While we wait to see Apple’s new Mac desktop for hardcore computing professionals, let’s remember the days when pro Macs were towering beasts using more metal than the Guggenheim Museum in Bilbao and more plastic than a nursery full of Lego bricks.
Today some pro Mac users are happy with a flimsy bit of aluminum like the Mac mini. Wimps. We demand something that looks like it contains a nuclear reactor. It needs to be bigger than a suitcase with warning stickers all over it, hotter than a barbeque, and noisier than a drag car. Yes, something like the old Power Mac G5. Here’s a look at Apple’s beefy, bodacious, and behemoth pro Macs over the years.
Apple’s first computer wasn’t technically a “Mac,” of course. The Apple I’s users didn’t work in Final Cut, Aperture or Adobe Creative Suite. Indeed they would have fainted at the very thought of MacPaint. And it’s hard to call them “professional”. Some of them looked like they’d lived wild in a forest for the previous half of their lives—and that was just the guys from Apple.
The Apple I was no slouch, but it wasn’t pro by today’s definition. It was invented by Homebrew Computer Club members Steve Wozniak and Steve Jobs—and we all know that “homebrew” is by definition not professional. These computer hobbyists weren’t pioneering pro machines, they were turning pro machines into personal computers for the home.
So we’re including it here as an homage—and plus, the Apple I was certainly big enough to qualify for tower status. Plus it was so open to user tinkering you had to build the case yourself from bits of wood.
While the Apple I looked like a Victorian dressing table, the Apple II actually looked like a smart electric typewriter. While used professionally, it doesn’t quite pass the grade at looking powerful enough for true Pro status. The Apple III, on the other hand, looked much more impressive and cost at least $4,000. Rather than allow users to install upgrades within its case you could buy extras that stacked on top of the computer increasing its height to the extent that you had to put extra cushions on your chair.
The Apple III Plus featured a built-in clock but even that advanced was not enough to save it from the scrapheap.
At $10,000, the pre-Mac Lisa was Apple’s most expensive computer and was aimed at large businesses. So far, so pro. Sadly, that’s where its pro credentials fade away as it was a closed all-in-one system that looked like ET’s head rather than an imperial Walker from Star Wars.
Just before it was driven off to the landfill, Apple rebranded the Lisa as Macintosh XL, which is certainly a more Pro name.
1986’s Apple IIgs was the first Apple computer to nail the deep-box look (it had learned well from the Mac) and allowed you to swap in and out various third-party expansions, including 8MB of RAM and a processor upgrade that pumped iron at 18MHz. With an M.
The original Mac looked way too friendly to be a professional machine. It had a goofy smile and said “Hello.” We had to wait three years before we got the super-expandable Mac II that came in a case the size of a Christmas hamper.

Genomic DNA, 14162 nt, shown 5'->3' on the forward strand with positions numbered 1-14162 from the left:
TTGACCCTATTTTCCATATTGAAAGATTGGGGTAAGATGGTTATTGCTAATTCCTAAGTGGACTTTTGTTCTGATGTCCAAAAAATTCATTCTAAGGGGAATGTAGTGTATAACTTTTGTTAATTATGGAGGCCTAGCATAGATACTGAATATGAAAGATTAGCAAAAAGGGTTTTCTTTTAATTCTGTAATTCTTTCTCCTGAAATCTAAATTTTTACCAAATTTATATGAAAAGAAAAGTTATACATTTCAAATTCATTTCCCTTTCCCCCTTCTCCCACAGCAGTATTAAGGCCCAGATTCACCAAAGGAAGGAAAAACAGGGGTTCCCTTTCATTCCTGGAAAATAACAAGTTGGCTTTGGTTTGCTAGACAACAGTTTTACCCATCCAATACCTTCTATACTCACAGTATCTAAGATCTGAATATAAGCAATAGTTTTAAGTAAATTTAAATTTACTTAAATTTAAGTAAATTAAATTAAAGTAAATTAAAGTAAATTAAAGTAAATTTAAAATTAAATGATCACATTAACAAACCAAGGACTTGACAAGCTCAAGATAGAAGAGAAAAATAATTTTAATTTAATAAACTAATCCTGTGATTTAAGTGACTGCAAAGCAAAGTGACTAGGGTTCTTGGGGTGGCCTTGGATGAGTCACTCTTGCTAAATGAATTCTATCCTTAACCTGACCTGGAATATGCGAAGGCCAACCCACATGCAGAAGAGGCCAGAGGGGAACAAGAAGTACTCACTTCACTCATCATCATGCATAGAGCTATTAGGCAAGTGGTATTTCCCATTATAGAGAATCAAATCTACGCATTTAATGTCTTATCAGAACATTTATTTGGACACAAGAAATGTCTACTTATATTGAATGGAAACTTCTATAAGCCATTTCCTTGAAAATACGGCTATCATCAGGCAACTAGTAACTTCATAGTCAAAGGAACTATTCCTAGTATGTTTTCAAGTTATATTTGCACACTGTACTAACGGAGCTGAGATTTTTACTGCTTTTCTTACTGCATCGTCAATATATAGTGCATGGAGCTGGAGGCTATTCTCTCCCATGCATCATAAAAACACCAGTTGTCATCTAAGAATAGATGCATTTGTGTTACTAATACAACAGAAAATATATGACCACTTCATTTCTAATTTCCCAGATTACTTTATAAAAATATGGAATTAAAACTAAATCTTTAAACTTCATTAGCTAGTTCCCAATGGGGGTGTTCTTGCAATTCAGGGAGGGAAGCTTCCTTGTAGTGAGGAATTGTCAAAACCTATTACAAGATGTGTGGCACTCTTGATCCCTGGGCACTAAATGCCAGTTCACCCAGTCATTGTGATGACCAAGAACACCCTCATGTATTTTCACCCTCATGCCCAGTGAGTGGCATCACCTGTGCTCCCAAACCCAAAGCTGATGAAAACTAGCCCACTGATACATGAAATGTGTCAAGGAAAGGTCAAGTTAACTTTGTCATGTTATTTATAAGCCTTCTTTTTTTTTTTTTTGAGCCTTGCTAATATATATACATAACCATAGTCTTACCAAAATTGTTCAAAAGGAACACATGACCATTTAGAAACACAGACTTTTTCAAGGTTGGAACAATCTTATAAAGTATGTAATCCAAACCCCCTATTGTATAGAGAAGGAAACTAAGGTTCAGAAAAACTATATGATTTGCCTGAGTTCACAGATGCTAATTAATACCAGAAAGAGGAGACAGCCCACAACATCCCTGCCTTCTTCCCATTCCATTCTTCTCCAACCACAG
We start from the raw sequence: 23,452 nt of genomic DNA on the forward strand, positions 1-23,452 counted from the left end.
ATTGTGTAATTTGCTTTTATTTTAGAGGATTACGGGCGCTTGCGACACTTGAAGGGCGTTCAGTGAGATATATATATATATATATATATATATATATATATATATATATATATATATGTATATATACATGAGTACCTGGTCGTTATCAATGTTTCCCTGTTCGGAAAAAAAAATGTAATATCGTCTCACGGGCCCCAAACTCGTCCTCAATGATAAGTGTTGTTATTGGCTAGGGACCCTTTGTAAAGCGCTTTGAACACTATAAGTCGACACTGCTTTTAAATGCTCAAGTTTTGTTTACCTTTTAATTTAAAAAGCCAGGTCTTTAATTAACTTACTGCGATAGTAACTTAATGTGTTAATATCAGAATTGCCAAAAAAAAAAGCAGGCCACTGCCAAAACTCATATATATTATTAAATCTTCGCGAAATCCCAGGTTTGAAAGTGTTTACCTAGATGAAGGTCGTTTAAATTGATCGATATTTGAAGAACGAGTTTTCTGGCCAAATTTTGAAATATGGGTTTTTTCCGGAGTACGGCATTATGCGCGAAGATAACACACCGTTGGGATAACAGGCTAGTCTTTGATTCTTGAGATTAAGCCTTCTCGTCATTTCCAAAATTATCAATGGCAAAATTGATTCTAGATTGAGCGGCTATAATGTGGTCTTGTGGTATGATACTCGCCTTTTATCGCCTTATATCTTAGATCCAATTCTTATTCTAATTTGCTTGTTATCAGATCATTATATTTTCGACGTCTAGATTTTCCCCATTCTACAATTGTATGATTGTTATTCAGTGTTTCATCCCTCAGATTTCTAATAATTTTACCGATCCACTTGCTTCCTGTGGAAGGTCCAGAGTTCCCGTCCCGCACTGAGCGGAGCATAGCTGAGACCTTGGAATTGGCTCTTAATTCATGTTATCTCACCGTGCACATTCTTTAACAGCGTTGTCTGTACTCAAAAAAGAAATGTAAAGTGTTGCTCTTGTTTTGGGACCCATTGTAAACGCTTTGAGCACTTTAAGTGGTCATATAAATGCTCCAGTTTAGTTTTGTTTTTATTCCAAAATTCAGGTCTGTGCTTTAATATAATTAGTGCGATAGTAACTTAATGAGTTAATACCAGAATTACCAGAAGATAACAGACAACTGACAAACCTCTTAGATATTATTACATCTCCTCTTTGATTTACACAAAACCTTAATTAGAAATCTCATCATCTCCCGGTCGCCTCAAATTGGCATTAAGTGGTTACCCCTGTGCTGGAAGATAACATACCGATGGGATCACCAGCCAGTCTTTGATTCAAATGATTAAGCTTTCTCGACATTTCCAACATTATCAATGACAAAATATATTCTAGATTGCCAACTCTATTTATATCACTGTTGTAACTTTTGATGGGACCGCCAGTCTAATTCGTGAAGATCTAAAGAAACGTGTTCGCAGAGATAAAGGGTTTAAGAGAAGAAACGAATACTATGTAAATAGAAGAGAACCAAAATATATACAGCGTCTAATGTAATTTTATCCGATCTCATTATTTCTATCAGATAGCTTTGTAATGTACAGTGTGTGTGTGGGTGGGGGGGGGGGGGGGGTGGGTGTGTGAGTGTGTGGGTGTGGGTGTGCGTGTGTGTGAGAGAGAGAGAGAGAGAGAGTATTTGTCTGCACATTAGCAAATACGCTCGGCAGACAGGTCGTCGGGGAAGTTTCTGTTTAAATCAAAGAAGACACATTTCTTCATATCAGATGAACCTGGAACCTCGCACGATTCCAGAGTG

It didn’t say Hello. It barged past you, knocking you to the floor, and it didn’t look back to apologize. It boasted six (six!) NuBus slots for extra bits and pieces, such as a new graphics card that could display colors. If you wanted one with 1MB of RAM and a 40MB hard disk it would set you back $5,500.
The Mac II had many iterations before it was retired. The Mac IIx and IIcx were in a smaller box with just three NuBus slots but still cost a small fortune. 1989’s Mac IIici was a box so high that it was nearly a cube. If Steve Jobs had still been at Apple I’m sure it would have been. It was the first Mac to have built in-color video circuitry and despite costing $6,700 was one of the most popular Macs ever.
Finally, the IIfx was the Daddy of the pro Macs, costing a minimum of $12,000 and accommodating two floppy drives and eight high-speed 64-pin RAM slots. It also had a range of cool codenames, including Stealth, BlackBird, F-16, F-19 and Weed-Whacker. If that’s not pro, we don’t know what is.
Frank Casanova, who sported a curious Brian May-like head of hair, was the brains behind the IIfx and his Quadra range continued the pro features. This time around, the case expanded vertically in proper tower fashion, starting with the Quadra 700. The name Quadra was in part chosen from the major quadriceps muscle group to show off its strength. We’ll ignore the wimpy-looking Quadra 605/610, but bow before the 700, mini-tower 800, and mighty $7,500 Quadra 900/950 machines, which had three internal bays and stood 18.6 inches high—a sequoia among computer saplings.
Apple made the decision to let other manufacturers make and sell Mac hardware too late to stop crappy Windows PCs from taking over the world. And it then made the mistake of letting the Mac clone makers produce pro computers—such as the Power Computing PowerTower Pro—more powerful than Apple’s own. On his return to Apple Steve Jobs took one look and quickly killed off the clones, and we were back with a not-so-brilliant range of professional Macs to choose from. (But not for long.)
The first Power Macs looked much like the Quadras they replaced but packed new PowerPC processors. The Power Mac 8500 was big but, at a mere 15 inches in height, no match for the Quadra 900. Even the 9500 measured just 17 inches tall, but it was the most expandable Mac yet, with six PCI slots and seven internal drive bays. Seven! Unlike today where Apple hates the thought of users tinkering under the bonnet, the 9500 didn’t even ship with a graphics card. You had to add your own.
The later 9600 came in a new-look case, which at 9.7 inches was the widest Mac tower ever, and was the easiest to get inside to add up to six drives, 12 memory chips, and six PCI cards.
The Blue & White Power Mac G3 came in easy-to-open iMac-like colored polycarbonate. The Apple logo was squeezed in between the giant “G” and “3” and reminded many of a child’s toy. And it kind of was. The G3 had just four RAM slots, no SCSI, and a very forgettable keyboard and mouse.
Predictably, Apple followed up the Power Mac G3 with the Power Mac G4. (We’ll ignore the very non-tower Power Mac G4 Cube.)
Apple went a bit nuts with the Power Mac G4, launching several variations on its tower design, starting with Graphite, moving to QuickSilver, and ending up with Mirrored Drive Doors with faux air holes. However, the Power Mac G4 looked more impressive and boasted internal FireWire, two separate USB buses, and up to 1.5GB of RAM. And some models were so noisy they earned the nickname “Windtunnel”, giving it extra pro points. Finally, in 2000, it became the first PC to feature Gigabit Ethernet as a standard feature.